Gavin Newsom, John Cox spar in only debate before Election Day

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Democratic candidate for California governor Gavin Newsom and Republican candidate John Cox only agreed this one debate on public radio. (AP Photo/Jeff Chiu, Pool)

Monday was a critical moment in the race to become California's next governor, as the two candidates faced off for their only debate before the elections.

The hour-long public radio debate remained civil, with Republican John Cox and Democrat Gavin Newsom sparring on policy and mostly avoiding personal attacks.

Neither strayed from their well-worn positions, and the debate appeared to do little to change the race in which Newsom is heavily favored.

One of the key issues discussed was how to make housing more affordable in California. The Nov. 6 election comes as the state faces a housing crisis and is drastically behind on building what it needs to house its population of nearly 40 million people.

"We have a desire to take our $85 million affordable housing tax credit, increase it over the next few years to $500 million to leverage more financing for affordable housing," Newsom, California's lieutenant governor, said.

"What you heard from Gavin is more government, more plans to pay out money from government, tax credits, plans for government financing, but if you don't really attack the cost of building - I can build apartments in other states that I operate in for a fourth or a fifth of what they cost to build in California, and the reason is red tape, taxes, lawsuits," Cox said.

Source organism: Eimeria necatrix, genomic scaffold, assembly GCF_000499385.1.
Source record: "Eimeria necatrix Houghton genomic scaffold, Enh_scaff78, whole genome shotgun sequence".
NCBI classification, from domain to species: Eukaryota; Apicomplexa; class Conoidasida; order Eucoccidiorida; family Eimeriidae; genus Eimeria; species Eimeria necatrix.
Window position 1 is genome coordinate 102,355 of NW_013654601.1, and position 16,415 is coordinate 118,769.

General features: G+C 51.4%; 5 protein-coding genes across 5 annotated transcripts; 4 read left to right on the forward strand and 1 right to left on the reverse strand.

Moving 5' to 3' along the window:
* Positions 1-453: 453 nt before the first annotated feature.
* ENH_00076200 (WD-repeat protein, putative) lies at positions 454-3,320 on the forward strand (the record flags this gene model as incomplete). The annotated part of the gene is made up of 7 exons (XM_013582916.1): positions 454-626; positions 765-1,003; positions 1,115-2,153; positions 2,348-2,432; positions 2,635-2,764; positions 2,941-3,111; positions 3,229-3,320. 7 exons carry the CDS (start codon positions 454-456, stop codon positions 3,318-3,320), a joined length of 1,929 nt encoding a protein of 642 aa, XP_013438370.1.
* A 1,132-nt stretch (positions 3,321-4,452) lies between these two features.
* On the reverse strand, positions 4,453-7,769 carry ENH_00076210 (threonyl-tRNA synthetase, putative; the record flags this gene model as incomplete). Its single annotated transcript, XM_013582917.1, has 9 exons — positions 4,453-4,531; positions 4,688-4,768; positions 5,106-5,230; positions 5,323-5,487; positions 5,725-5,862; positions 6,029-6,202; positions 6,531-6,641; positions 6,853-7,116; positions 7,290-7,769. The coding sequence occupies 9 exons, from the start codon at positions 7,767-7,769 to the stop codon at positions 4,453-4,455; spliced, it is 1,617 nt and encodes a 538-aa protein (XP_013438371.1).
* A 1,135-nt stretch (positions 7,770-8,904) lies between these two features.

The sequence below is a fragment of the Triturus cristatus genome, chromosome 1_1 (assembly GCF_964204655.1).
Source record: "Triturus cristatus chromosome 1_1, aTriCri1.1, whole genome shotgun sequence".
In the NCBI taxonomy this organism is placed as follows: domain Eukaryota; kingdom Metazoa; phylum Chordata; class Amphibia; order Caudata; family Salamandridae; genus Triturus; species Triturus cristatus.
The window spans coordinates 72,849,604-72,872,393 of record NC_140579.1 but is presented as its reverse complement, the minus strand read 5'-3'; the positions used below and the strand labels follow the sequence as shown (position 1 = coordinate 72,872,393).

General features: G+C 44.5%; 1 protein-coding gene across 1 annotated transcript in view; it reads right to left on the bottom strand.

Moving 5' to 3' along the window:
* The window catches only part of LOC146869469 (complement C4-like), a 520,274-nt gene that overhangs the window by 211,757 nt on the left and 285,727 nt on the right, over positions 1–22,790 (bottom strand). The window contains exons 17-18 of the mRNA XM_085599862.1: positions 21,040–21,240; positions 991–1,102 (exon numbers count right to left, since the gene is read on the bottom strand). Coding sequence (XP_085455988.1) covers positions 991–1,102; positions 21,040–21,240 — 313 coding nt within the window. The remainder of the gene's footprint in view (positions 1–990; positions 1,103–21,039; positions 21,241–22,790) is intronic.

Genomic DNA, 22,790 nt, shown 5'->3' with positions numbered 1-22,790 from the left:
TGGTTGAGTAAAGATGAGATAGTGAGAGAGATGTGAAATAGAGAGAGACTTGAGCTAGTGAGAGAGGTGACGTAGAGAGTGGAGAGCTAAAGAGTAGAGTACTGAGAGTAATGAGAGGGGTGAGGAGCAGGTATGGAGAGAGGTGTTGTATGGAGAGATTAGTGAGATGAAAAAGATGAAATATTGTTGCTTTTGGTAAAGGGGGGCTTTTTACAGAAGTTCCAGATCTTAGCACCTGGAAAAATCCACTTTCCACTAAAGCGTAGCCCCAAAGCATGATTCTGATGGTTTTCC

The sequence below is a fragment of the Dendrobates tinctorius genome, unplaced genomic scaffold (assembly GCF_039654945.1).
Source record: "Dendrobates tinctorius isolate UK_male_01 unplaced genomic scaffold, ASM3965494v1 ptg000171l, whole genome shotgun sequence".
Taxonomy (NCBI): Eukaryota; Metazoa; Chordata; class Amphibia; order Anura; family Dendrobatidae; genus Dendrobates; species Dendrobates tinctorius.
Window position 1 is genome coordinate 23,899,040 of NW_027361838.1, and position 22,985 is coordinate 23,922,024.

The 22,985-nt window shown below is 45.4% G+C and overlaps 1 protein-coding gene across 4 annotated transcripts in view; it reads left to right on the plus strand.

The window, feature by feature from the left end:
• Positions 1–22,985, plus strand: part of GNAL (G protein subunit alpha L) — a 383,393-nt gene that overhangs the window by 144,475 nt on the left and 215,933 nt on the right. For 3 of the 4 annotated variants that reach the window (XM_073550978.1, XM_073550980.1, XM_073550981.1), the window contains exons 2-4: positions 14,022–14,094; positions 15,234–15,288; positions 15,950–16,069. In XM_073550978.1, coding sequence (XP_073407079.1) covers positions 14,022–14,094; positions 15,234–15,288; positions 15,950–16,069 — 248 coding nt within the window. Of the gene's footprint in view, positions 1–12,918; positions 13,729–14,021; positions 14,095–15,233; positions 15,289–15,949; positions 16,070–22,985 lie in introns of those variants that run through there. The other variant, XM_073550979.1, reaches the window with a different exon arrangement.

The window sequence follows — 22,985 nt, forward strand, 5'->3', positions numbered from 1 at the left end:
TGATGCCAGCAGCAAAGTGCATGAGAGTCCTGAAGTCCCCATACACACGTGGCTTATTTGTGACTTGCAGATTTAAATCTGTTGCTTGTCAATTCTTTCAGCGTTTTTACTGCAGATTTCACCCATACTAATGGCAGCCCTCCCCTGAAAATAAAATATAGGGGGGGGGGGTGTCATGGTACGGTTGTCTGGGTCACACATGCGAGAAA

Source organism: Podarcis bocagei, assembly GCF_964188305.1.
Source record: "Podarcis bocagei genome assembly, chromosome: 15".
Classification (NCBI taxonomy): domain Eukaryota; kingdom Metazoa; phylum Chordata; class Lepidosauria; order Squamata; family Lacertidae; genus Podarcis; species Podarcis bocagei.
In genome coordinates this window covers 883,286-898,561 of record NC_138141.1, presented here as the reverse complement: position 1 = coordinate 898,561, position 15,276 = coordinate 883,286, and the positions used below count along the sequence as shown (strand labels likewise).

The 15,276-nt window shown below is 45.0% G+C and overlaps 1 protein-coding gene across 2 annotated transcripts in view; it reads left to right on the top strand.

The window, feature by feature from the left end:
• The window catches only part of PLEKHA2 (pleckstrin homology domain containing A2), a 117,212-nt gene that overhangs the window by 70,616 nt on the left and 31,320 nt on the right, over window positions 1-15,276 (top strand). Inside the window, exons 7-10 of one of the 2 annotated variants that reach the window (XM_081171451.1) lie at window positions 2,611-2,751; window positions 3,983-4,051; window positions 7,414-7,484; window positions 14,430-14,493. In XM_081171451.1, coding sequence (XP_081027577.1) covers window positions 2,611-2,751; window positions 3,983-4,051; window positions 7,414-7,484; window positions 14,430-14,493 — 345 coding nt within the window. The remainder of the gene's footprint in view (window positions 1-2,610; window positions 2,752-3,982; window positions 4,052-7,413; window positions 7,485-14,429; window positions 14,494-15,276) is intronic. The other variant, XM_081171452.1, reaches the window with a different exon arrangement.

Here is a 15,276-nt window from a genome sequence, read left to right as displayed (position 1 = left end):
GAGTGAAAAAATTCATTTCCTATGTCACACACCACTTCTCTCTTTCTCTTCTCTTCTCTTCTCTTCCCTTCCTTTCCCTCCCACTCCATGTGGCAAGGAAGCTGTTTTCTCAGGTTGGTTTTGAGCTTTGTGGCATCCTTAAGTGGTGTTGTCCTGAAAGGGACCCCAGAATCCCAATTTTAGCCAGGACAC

Cox stuck with Trump on issues such as ending California's so-called sanctuary state policy and building a wall along the Mexico border. He declined to weigh in on the bitter fight over Brett Kavanaugh's nomination to the U.S. Supreme Court, even as Republicans nationwide are celebrating.

"I'm not going to get in the middle of that. I'm focused on the issues in California," Cox said when asked if he would have voted to confirm Kavanaugh.

Campaign finance records show Newsom leading Cox in fundraising, with $16 million as of last month compared to Cox's $1.7 million.

And polls are differing. Last month's Public Policy Institute of California poll showed Newsom leading by 12 points. A Probolsky Research poll had that lead at just five points.

Cox is a lawyer, accountant and investor from the San Diego area who has never held elected office. He has pledged to reduce taxes and regulations that he says drive up the cost of living in the nation's most populous state.

Newsom, a former mayor of San Francisco, is running on his willingness to make bold decisions and his opposition to Trump.

The Associated Press contributed to this report.
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